Feeding Your Inner Worm

by Emily Roberts on September 15, 2012

It can be difficult to know where to begin when asked what the benefits of reading are – there are just too many to mention. For starters, you get to learn a lot of new things, especially if the book is informational in nature. It’s also easy to get lost in a book and not notice time passing by, more so if you enjoy what you are reading. There are more benefits of reading, though, some of which can be useful skills for other things necessary in life.

Readers generally have better (and a wider) vocabulary. It cannot be helped to encounter an unfamiliar word every now and then when reading a book. Some people will instantly jump in to consult a dictionary (or Google) to find out its meaning. Others, still, will keep on reading and will try to work out what the word means solely based on contextual clues. This also consequently improves a person’s analytical thinking – a skill that is very important in many aspects of life.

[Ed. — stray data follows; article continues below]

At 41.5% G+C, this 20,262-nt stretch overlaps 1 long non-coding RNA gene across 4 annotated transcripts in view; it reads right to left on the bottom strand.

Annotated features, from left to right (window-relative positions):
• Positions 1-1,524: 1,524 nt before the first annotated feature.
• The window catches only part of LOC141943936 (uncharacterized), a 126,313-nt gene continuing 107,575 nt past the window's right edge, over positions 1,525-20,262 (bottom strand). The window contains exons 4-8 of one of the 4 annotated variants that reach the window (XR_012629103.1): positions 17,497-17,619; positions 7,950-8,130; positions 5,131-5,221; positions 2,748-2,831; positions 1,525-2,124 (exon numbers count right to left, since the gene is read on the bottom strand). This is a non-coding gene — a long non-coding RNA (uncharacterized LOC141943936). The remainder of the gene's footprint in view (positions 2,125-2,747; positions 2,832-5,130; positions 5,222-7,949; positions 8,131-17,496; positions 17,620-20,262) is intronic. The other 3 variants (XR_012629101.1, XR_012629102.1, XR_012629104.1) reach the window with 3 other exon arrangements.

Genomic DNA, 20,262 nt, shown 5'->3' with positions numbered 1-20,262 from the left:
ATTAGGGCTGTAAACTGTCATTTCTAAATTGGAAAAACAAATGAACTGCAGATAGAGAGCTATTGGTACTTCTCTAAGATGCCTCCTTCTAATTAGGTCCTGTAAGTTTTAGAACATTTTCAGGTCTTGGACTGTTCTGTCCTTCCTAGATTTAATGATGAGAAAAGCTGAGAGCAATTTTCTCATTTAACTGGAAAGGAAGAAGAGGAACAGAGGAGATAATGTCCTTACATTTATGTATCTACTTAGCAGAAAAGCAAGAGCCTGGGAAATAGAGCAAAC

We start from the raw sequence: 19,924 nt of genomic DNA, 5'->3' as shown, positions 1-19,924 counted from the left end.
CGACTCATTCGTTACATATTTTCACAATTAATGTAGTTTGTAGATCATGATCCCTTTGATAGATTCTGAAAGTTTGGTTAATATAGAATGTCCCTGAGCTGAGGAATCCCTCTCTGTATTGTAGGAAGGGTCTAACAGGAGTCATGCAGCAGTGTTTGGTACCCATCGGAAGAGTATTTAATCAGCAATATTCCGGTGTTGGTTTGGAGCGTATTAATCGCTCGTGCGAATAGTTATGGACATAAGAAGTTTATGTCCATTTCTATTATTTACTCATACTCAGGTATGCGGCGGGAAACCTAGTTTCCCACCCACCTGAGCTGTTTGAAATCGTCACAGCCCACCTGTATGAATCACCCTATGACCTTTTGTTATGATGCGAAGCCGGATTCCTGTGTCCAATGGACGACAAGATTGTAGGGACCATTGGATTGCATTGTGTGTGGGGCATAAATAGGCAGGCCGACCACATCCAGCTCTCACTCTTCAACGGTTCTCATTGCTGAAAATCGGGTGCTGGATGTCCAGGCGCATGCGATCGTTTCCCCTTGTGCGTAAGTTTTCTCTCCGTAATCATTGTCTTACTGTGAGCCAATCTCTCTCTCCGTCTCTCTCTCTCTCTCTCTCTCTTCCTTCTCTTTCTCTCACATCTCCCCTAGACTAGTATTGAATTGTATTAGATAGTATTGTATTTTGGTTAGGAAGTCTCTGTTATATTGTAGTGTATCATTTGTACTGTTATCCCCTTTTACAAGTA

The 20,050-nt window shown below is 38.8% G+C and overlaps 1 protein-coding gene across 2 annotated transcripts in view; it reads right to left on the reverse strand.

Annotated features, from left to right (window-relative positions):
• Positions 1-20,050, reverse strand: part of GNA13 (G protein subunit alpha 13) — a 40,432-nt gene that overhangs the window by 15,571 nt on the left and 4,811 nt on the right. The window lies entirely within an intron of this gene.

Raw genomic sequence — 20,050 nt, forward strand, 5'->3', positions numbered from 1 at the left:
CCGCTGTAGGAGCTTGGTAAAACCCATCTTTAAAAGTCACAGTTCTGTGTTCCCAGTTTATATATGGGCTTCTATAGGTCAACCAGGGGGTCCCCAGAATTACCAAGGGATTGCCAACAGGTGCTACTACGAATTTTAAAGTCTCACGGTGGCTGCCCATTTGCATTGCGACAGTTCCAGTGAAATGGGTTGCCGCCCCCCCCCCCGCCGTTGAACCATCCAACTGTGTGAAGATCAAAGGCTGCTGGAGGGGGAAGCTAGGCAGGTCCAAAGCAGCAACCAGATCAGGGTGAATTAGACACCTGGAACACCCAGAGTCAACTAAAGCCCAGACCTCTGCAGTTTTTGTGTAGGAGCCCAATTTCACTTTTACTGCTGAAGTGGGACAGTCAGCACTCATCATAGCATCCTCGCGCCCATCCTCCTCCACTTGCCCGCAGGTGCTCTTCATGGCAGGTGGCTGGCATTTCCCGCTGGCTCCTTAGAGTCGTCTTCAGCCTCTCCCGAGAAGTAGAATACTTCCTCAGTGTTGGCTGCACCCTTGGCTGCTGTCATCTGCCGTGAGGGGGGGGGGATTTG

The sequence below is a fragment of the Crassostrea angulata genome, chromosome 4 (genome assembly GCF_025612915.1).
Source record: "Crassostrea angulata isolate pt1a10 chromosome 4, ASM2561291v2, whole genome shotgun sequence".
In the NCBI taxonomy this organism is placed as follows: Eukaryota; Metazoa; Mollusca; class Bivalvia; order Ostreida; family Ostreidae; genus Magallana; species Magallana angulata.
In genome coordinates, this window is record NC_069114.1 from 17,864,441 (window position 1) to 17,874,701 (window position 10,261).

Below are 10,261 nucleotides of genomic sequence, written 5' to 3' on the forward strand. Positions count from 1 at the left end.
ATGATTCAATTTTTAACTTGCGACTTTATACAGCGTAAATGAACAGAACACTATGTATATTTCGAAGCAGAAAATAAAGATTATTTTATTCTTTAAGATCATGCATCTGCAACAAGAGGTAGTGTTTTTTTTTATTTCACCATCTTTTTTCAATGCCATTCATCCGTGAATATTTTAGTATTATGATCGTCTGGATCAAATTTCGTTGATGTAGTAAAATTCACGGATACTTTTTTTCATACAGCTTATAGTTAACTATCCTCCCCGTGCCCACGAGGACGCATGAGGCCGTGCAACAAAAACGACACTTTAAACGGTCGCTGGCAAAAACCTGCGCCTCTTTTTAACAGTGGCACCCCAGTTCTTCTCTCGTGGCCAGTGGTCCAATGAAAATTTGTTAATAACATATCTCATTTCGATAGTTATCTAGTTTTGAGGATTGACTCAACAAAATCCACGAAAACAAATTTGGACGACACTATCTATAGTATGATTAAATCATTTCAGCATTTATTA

As an unwritten rule, writers who are readers are better at their craft than writers who do not read much. The ability to be exposed to different influences of literature allows the varying tones, color, voice, and styles sort of dissipate into the person’s own writing style, as if subconsciously. The greater the experience and encounters that a writer has, the more diverse and flavorful his/her writing becomes, and vocabulary is only one facet of this.

Knowledge and wisdom are two gifts that cannot be inherited or bought from any fancy store. Going through life is one way to acquire these. Another is through reading. The things that people read about, now or even from years ago, are things that can be applied in day to day life decisions. Glen Stansberry talks more about how reading can improve a person’s view of the world, and life in general. Read more on this from his post on 8 Major Benefits of Reading.

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